Two rhinestone-quality tales
Illustration by Dan Adel
The Elvis Legends
Elvis Presley's visits to Virginia produced not only the famous 1956 French kiss photograph in Richmond, but memorable tales from Hampton and Norfolk too.
The Elvis Door | April 9, 1972
Elvis’ first appearance in Virginia in 16 years was at the Hampton Coliseum. A record-breaking crowd of 21,600 attended Elvis’ two shows at the venue—he would return in 1974 and 1976. The consensus at the time: He still had it.
“He bounded on stage in a red bell-bottom suit, complete with cape and white shoes that have apparently replaced his by-now-famous white outfit worn at Vegas.’’ The Virginian-Pilot wrote, “Still possessed with a good deal of boyish mischievousness, he substituted ad lib lyrics that often set his orchestra members into gales of laughter in mid-performance.”
Elvis may have left something behind at the arena, too—a special entrance. According to legend, the King felt that the walk from his limo was too long, and he demanded that the Coliseum build him a special entrance that led from outside the venue almost directly to the dressing room so he could enter and exit the show in a flash. The “Elvis Door” has since become something of an inside show biz legend for Elvis-centric performers who play the venue; Tom Petty is but one rocker who has had his photograph taken in front of the door in homage.
Like most urban legends, there is a grain of truth to the “Elvis Door” story. But not much more than that. According to Andy Greenwell, the man who ran the Coliseum for the City of Hampton from 1975 to 1994, a special door was indeed constructed prior to one of Presley’s visits. “But they didn’t do it just for Elvis … there were different people that wanted a private entrance to the star’s dressing room.” Greenwell says that, in the early days of the Coliseum (which opened in 1969), such additions were common. “It was a modification. There were a couple others that they did, too, around the same time.”
But you can still find traces of the King there. His “Return to Sender” Fan Club sponsored a special plaque inside the hall to commemorate the concerts, listing the dates of each of the concerts he gave at the Coliseum.
At Elvis’ final appearance, for two shows in 1976, Greenwell says, Colonel Tom Parker came in advance to prepare—“but he wasn’t here the night of the show”—and that Elvis was transported to and from the gig in an unmarked police car, not a limo. “Everybody wanted to see him and meet him. They thought he was going to be in the hotel near the Coliseum. Actually, he had a big house trailer and it was put on the grounds of the Newport News airport. They just put everything he wanted right in there, and that’s where he stayed—a trailer.”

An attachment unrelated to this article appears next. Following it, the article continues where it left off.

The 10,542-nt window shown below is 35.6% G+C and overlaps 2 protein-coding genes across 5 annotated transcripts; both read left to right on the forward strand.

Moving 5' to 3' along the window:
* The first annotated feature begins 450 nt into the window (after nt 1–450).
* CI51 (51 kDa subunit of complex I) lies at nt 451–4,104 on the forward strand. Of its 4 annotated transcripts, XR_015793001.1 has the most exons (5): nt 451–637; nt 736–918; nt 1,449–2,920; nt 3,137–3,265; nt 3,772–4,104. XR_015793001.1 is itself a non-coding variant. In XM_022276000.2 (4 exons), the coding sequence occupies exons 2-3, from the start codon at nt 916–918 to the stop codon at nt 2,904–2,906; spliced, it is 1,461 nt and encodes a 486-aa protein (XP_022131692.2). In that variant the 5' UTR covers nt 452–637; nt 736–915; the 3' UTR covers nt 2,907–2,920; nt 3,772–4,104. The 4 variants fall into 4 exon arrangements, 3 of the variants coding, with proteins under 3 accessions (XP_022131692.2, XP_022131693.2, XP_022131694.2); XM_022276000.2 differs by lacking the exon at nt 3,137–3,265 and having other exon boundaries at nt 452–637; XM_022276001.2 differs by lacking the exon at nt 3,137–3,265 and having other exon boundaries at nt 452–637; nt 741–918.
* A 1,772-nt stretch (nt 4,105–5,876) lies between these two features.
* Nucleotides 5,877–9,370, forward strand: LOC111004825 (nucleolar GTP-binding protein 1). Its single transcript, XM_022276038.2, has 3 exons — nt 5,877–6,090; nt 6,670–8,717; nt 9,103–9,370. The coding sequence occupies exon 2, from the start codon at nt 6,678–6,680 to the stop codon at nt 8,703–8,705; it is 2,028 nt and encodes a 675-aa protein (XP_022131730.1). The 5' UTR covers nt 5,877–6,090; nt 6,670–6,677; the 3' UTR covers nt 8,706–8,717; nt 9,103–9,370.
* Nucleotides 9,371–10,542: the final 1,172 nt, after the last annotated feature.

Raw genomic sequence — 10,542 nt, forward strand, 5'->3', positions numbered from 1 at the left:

The Catfish Incident | July 20, 1975
Many music historians point to the infamous “catfish” incident at a Norfolk Scope concert as arguably the lowest point in Elvis’ career. By the mid-1970s, the King was in physical decline. In concert, he slurred his words and displayed eccentric, sometimes hostile behavior. Fans began to see the devastating effects of the aging singer’s longtime drug use.
For this tour, Elvis had a retinue of background singers in his band, including Kathy Westmoreland, who had sung with Elvis for six years, and a trio known as the Sweet Inspirations. Elvis and Westmoreland had had a long, burning romantic affair that went sour, and the King began to replace his witty stage patter with snide asides about his background singer. “She’ll take affection from anyone, anytime, anyplace,” he told one audience.
When the act came to Norfolk for two shows on July 20, 1975, he had a meltdown. During one point in the evening performance, according to United Press International, Elvis informed the audience that “he smelled green peppers and onions and that his backup singers, the Sweet Inspirations, had probably been eating catfish.”
Presley biographer Peter Guralnick: “Neither Kathy nor the Sweets knew exactly what he meant by the ‘catfish’ remark; none of them thought it was racial—they just knew it was hostile, and there was an ugly undertone not just to that comment but to his whole demeanor.”
When Estelle Brown, one of the Sweet Inspirations, hung her head, Elvis lashed out at her, and the rest of the band, saying, “If you don’t look up, I’m going to kick your ass.” Brown walked offstage as Elvis reportedly “glowered” at the rest of the singers. “Sorry for any embarrassment I might have caused. But if you can’t take the heat, get off the pot,” the King thundered as a restless murmur was heard from the crowd. Eventually, Sylvia Shemwell of the Inspirations walked off, and so did Kathy Westmoreland.
In a concert review, a reporter for the Virginian-Pilot wrote, “The tension among the fans was noticeable. Reports on Elvis’ health have been rampant in the past year. Stories that he would never work again because of excessive weight gain have also been printed.’’
In Greensboro the next day, Elvis apologized to the band for his outburst. The Sweet Inspirations performed, but Westmoreland left the tour. The only explanation Elvis ever gave for the bizarre “Catfish Incident” was, “I thought it was funny.”